Through the exploration of everyday surfaces, objects and activities – probed and restaged, subverted, overlaid, and obscured – the featured artists endeavour to make sense of, or conversely destabilise, the domestic space. In Split, Eva Stenram invites audiences to experience an image (a digital copy of a ‘found’ vintage erotic photograph she bought online and printed) on the wall by sitting in a chair, the fabric of which features in the very image the viewer is looking at. As Stenram explains: “the viewer sits down on something which appears to be part of or born from the picture”. Something from within photographic space, typically flat, has been rendered in a three-dimensional way, and in doing so, the world of the image, and that which the viewer inhabits, are one. By drawing on the very characteristics of a domestic living area Split brilliantly subverts that space.
At Home She's a Tourist, David Evans
At Home He’s a Tourist was a track on lower-case entertainment! - the debut album of the Gang of Four, released in 1979. In the song title the ‘tourist’ is male; in the lyrics the ‘tourist’ is male in one verse, female in another. Whatever gender, the Gang of Four’s ‘tourist’ is someone who is distressed to discover that the seemingly familiar is in fact as unfamiliar as a foreign country. Politics is more than something that politicians do in town halls and parliament, the ‘tourist’ realizes. Rather it is an ongoing power struggle that permeates everyday life, including the home. Post-Punk meets Marxism, but strongly inflected by Feminist and Situationist thinking. Decades later, artist-curator Tom Lovelace presents a group show that also treats the home as another country.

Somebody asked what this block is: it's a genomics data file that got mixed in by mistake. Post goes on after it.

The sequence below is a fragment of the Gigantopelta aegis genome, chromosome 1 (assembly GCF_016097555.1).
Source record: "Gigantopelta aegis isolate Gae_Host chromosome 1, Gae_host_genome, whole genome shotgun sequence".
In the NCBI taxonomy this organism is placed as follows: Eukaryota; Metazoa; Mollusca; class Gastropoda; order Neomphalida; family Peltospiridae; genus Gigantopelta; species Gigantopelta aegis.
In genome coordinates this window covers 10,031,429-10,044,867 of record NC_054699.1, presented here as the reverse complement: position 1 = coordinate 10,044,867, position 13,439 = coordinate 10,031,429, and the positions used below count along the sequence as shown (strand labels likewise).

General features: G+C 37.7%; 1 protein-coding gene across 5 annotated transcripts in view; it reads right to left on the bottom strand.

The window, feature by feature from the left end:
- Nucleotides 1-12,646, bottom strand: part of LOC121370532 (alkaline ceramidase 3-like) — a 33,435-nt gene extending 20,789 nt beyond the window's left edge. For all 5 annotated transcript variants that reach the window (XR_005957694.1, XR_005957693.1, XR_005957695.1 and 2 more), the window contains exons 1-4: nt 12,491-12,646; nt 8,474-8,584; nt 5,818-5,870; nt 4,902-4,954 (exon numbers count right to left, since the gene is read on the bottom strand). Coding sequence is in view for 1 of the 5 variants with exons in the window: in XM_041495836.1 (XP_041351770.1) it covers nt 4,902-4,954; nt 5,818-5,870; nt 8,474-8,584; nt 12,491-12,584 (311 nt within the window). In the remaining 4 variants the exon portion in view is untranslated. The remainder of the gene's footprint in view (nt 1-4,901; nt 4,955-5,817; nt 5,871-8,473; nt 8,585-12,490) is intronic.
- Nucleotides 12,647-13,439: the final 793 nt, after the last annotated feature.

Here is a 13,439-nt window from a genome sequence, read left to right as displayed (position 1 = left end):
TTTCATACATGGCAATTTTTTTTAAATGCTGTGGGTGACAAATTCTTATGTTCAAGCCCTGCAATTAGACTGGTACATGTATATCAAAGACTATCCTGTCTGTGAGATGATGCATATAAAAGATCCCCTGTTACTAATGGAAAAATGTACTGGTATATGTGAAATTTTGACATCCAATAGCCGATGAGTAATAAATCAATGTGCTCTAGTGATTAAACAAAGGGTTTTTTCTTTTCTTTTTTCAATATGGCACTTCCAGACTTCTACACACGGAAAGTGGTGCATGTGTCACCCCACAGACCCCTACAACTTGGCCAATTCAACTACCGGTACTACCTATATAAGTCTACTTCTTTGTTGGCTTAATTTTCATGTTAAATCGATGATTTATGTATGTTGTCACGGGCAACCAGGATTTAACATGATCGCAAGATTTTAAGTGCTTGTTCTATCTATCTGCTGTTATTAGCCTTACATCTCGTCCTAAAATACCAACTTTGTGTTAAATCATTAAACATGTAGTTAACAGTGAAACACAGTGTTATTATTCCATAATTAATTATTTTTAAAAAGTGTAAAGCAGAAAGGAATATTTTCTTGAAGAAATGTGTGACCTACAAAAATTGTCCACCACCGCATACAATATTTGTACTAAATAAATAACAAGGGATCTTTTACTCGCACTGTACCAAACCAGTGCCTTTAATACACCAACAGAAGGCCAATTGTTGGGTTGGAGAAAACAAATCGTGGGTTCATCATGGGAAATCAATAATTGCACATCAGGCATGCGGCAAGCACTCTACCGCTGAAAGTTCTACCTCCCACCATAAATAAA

To Infinity and Beyond
One is tempted to say that forty years, more or less, is a long time in cultural politics, and that the concerns of the Gang of Four in 1979 have little to do with the exhibitors at the Copeland Gallery in 2017. No and yes. No in the sense that class and gender inequalities are still entrenched in Britain and elsewhere. Yes in the sense that globalisation in all of its forms is now more pervasive than in the early years of so-called Thatcherism.
Art critic Marcus Verhagen provides some valuable guidance in his recent book Flows and Counterflows: Globalisation in Contemporary Art (2017). He is keen to foreground globalisation as a multidimensional phenomenon, involving the movement of people, technology, money, information and ideas, all combined in complex ways that vary according to time and place. He also endorses the view that 1989 was a key transitional year with - amongst other things – the fall of the Berlin Wall and the subsequent implosion of the Soviet Empire; the launch of the World Wide Web; and ambitious art exhibitions like The Other Story (The Hayward Gallery, London) or Magiciens de la Terre (Centre Georges Pompidou, Paris), abandoning restrictive, Western-oriented, notions of what constitutes significant contemporary art.